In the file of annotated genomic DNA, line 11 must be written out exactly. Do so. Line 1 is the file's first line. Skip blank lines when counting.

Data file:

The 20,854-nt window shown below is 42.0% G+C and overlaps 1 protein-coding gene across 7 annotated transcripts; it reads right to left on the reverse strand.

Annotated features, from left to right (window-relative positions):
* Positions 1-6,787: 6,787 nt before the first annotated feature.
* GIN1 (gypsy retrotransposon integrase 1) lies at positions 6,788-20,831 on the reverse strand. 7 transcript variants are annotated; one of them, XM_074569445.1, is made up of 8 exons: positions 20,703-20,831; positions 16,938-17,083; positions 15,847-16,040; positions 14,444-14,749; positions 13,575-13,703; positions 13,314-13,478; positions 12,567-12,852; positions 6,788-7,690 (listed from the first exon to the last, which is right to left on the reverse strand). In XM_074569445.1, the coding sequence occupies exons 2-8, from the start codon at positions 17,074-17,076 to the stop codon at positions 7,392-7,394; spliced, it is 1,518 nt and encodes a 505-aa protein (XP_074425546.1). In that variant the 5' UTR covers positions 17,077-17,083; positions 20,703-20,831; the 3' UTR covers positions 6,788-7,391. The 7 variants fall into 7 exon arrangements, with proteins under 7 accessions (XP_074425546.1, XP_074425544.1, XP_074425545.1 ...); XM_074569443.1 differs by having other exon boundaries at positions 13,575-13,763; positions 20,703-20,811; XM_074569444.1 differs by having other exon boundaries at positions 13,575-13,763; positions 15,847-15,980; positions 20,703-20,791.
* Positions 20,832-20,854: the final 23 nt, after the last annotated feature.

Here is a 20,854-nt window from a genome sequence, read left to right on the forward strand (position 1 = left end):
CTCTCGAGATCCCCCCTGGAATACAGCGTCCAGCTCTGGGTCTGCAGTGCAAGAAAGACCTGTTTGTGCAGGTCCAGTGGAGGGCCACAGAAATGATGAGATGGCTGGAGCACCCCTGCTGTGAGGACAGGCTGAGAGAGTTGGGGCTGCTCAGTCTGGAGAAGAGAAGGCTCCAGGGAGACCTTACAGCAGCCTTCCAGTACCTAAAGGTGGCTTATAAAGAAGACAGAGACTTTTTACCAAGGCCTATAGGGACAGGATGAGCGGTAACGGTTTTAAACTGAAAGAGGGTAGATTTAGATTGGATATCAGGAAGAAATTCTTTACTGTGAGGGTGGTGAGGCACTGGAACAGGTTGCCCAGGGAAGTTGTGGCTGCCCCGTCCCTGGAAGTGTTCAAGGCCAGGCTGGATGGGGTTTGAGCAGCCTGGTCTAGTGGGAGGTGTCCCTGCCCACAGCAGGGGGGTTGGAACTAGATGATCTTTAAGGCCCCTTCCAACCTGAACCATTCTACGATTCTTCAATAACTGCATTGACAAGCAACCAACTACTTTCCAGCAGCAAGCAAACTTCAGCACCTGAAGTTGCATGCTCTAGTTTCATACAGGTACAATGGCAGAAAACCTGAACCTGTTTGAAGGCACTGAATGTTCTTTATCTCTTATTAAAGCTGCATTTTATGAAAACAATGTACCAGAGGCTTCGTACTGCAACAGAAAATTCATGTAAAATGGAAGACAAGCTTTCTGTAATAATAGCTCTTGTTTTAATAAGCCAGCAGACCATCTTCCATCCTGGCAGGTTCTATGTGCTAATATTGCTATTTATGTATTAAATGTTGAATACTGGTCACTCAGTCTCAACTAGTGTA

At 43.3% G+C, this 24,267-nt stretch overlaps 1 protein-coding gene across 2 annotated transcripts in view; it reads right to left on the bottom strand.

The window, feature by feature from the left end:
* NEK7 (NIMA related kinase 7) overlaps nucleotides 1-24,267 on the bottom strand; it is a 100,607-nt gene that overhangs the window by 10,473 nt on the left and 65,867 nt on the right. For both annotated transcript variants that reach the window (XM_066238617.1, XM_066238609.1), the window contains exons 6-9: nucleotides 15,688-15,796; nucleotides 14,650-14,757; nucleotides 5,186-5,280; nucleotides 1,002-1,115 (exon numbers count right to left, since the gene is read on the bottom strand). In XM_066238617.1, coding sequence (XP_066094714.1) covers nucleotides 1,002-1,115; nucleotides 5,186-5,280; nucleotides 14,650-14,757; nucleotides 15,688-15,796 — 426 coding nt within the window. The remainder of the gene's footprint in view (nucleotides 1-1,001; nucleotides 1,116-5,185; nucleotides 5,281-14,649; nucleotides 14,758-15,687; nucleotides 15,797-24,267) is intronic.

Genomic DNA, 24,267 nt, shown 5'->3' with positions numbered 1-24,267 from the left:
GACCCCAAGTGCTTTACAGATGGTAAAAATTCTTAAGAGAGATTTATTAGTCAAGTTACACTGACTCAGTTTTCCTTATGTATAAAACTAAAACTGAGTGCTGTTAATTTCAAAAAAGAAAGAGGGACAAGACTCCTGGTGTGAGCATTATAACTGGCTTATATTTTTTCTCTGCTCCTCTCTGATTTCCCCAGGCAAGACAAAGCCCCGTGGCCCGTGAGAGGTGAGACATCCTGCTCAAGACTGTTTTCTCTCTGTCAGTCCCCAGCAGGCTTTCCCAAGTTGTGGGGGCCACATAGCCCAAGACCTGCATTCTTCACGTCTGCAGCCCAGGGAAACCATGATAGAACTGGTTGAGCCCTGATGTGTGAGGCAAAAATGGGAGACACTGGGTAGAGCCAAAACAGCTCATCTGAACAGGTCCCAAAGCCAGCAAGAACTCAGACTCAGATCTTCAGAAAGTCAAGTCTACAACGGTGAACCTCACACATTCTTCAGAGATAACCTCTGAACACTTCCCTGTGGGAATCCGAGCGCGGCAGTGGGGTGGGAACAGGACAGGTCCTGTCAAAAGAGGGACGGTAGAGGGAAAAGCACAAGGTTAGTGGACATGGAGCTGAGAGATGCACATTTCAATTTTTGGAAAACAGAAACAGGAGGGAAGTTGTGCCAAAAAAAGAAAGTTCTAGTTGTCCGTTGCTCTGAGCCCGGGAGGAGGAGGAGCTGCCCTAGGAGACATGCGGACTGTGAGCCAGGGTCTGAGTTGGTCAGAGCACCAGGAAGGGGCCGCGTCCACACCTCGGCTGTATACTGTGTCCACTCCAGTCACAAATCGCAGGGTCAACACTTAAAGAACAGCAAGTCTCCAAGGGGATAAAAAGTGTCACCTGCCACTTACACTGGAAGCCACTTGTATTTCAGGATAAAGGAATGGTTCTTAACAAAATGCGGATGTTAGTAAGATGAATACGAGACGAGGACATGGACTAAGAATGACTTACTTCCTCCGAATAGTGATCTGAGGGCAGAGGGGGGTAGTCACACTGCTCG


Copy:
Genomic DNA, 24,267 nt, shown 5'->3' with positions numbered 1-24,267 from the left: